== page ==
Lancashire has taken its furthest step yet towards securing a devolution deal with the government after a minister committed to reaching an agreement with the county.
It follows a visit to Lancashire by a delegation of Whitehall officials who met with officers from Lancashire County Council, Blackpool Council and Blackburn with Darwen Council in May. As the Local Democracy Reporting Service (LDRS) revealed at the time, the trio of so-called top-tier authorities put forward a plan at that summit to create a combined county authority (CCA) to oversee any new powers and cash that Lancashire is ultimately granted.
In the wake of those initial discussions, levelling up minister Dehenna Davison has now written to the three “expressing her commitment to draw up a devolution deal” on that basis, county council leader Phillippa Williamson told a full council meeting on Thursday. She described the development as “fantastic news” and said that it “represents the start of a new phase of dialogue with government that will help us to deliver all our aspirations for first-class services for our residents, for businesses and for visitors”.
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The Tory leader added: “The three upper-tier councils working together, formally, as members of a combined county authority will help us all make better decisions across the county – and that can only be a good thing. If a devolution deal is agreed, we will all be well-placed to secure more funding and more powers, building on what is agreed over the next few months.
“I committed in June that, whilst government policy is that the combined county authority is made up of upper-tier councils [only], our districts would have a voice in any new arrangement. This commitment remains in place, as does our ambition to deliver the priorities set out in our Lancashire 2050 framework, which relies on all 15 councils working together.”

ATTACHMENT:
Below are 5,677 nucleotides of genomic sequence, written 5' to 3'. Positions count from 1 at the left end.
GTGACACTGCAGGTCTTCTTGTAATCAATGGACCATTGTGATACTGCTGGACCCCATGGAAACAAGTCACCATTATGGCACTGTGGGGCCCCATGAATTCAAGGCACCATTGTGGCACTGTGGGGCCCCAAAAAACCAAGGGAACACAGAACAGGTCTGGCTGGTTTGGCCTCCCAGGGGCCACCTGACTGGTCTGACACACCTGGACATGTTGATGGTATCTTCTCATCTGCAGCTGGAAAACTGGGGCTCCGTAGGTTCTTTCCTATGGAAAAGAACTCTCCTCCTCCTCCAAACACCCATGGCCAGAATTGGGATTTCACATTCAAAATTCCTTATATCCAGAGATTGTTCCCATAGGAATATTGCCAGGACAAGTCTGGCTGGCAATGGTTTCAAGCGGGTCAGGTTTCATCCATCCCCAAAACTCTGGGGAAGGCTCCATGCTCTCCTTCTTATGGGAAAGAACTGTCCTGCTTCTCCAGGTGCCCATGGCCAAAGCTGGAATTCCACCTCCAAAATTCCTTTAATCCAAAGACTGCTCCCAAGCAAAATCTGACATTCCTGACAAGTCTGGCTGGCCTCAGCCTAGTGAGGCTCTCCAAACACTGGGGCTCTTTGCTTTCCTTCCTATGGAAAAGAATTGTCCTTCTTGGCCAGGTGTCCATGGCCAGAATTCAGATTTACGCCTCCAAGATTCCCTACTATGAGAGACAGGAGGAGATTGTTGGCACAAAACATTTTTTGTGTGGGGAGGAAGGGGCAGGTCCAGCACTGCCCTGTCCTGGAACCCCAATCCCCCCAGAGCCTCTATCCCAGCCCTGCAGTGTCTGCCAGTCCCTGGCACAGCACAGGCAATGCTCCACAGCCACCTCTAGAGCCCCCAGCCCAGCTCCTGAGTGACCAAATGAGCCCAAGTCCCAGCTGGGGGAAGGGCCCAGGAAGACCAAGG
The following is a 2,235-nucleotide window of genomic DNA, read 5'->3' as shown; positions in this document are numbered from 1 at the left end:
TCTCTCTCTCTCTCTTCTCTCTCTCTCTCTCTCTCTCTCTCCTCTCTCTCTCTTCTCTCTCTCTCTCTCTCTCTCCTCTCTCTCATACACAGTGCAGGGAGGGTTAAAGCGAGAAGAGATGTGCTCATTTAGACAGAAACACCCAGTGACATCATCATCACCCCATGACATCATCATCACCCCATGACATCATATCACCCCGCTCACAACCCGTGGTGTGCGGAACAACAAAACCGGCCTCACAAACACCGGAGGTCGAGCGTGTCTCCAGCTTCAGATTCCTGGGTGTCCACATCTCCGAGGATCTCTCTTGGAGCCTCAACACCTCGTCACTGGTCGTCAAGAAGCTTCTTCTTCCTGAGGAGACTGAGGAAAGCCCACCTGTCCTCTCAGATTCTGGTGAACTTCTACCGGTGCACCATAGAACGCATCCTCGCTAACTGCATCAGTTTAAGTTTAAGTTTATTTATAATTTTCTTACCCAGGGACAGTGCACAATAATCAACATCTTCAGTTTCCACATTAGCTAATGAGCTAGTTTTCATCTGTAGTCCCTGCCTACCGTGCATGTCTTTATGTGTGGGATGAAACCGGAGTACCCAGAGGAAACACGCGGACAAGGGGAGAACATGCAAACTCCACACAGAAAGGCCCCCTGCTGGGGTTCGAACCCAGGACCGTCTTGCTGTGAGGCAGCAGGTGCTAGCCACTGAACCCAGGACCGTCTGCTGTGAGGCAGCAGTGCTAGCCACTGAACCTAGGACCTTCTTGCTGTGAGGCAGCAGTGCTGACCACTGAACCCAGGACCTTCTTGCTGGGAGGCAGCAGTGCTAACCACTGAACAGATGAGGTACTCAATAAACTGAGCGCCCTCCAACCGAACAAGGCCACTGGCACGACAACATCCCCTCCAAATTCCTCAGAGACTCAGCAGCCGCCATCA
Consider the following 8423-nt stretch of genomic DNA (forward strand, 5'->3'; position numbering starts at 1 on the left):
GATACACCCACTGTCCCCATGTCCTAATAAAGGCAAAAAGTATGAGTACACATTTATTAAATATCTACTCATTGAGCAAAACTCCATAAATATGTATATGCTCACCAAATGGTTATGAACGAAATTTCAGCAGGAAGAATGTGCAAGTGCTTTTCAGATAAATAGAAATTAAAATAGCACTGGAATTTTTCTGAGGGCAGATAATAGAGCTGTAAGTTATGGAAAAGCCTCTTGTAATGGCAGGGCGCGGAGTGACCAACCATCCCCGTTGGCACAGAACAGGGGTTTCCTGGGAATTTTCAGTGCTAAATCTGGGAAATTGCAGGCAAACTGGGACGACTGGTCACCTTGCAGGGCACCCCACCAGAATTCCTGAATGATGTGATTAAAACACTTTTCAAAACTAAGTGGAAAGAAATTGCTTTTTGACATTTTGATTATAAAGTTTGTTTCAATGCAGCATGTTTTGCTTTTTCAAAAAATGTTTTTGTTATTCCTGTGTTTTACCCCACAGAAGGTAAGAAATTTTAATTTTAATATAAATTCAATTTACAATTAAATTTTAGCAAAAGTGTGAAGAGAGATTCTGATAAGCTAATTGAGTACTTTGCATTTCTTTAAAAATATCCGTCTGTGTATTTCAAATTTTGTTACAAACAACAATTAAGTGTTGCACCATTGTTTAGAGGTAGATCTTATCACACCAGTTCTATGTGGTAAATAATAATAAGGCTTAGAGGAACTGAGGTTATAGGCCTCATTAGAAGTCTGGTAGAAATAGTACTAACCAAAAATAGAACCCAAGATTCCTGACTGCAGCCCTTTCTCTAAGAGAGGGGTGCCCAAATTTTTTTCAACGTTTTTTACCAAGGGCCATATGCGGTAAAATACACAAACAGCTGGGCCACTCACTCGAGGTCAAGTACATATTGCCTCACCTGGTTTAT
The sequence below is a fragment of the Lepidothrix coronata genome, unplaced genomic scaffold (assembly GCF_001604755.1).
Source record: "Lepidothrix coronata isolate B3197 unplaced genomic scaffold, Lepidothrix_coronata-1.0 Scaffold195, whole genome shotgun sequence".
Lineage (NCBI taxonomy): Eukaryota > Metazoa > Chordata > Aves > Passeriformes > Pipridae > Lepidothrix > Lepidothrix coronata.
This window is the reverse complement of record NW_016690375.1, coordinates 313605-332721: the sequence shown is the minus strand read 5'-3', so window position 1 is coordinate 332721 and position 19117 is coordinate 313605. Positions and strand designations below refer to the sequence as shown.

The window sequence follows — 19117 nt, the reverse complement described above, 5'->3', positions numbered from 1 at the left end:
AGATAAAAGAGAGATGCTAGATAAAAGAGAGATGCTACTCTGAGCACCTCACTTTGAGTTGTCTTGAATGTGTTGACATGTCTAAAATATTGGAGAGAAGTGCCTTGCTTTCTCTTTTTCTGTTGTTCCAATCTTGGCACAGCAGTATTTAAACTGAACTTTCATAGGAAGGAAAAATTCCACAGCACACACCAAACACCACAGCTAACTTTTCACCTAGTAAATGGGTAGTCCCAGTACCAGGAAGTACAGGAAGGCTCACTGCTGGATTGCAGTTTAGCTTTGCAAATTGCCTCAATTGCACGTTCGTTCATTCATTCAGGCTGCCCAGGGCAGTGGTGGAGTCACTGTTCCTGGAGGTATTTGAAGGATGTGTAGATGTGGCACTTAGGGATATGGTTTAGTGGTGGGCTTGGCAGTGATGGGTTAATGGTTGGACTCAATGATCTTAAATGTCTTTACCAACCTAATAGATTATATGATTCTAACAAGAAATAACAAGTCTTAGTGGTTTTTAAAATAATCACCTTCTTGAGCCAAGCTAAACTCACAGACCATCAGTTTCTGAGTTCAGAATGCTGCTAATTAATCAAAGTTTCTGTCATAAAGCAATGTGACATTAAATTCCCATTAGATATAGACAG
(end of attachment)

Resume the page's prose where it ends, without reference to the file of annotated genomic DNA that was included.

The LDRS reported last month that the proposed shape of the embryonic deal could yet ensure a few more twists and turns in Lancashire’s eight-year journey towards a devolution settlement, as result of disquiet amongst at least some of the county’s dozen district authorities.
That has arisen because the plan for a CCA is at odds with an agreement reached between all 15 Lancashire councils in January 2022 for a one-member-one-vote governance arrangement incorporating each local authority in a joint committee or similar arrangement.
South Ribble Borough Council leader Paul Foster told the LDRS that the change was “undemocratic”, while his Lancaster City Council counterpart Phillip Black said that it amounted to the second-tier authorities being “frozen out”.
It is understood that all eight Labour-led distinct authorities opposed the move to varying degrees. However, the top-tier trio – two of which, Blackpool and Blackburn, are themselves Labour-run – argued that the government’s rules meant it was the only route to a deal of any significance.
The most extensive devolution deal is already out of reach for Lancashire, because of its refusal to agree to the creation of an elected mayor and the more traditional type of combined authority, on which all councils in the patch could sit. A full business case will now be prepared for government approval and the final deal will require the agreement of the three constituent top-tier councils, as well as the green light from Parliament.
County Cllr Williamson told Thursday’s County Hall meeting that there was “much detail to work through over the summer months”. “But I can assure you we here – and with our friends in Blackpool and Blackburn – will be working hard with government officials to secure the best deal for Lancashire and at the same time meeting the government’s proposed timetable of agreeing the devolution deal by the autumn.”
In a statement issued after the county council meeting, Blackpool Council leader Lynn Williams, said she was “pleased we are moving closer to a first devolution deal for Lancashire”. “Getting over the start line on devolution will allow us to access additional funding and support from national government and decide how this is used locally to tackle local issues and opportunities for the good of the people of Blackpool and Lancashire.
“We have shared priorities across Lancashire which are articulated in our 2050 vision. I look forward to further conversations with our partners in Lancashire and government about how we can turn these shared priorities into reality and deliver more of the things our residents and businesses need”.
Blackburn with Darwen Council leader Phil Riley added: “Now that our devolution journey has begun, I really hope government prioritises Lancashire. Our residents deserve the very best and this can only help us deliver on our ambitions.”
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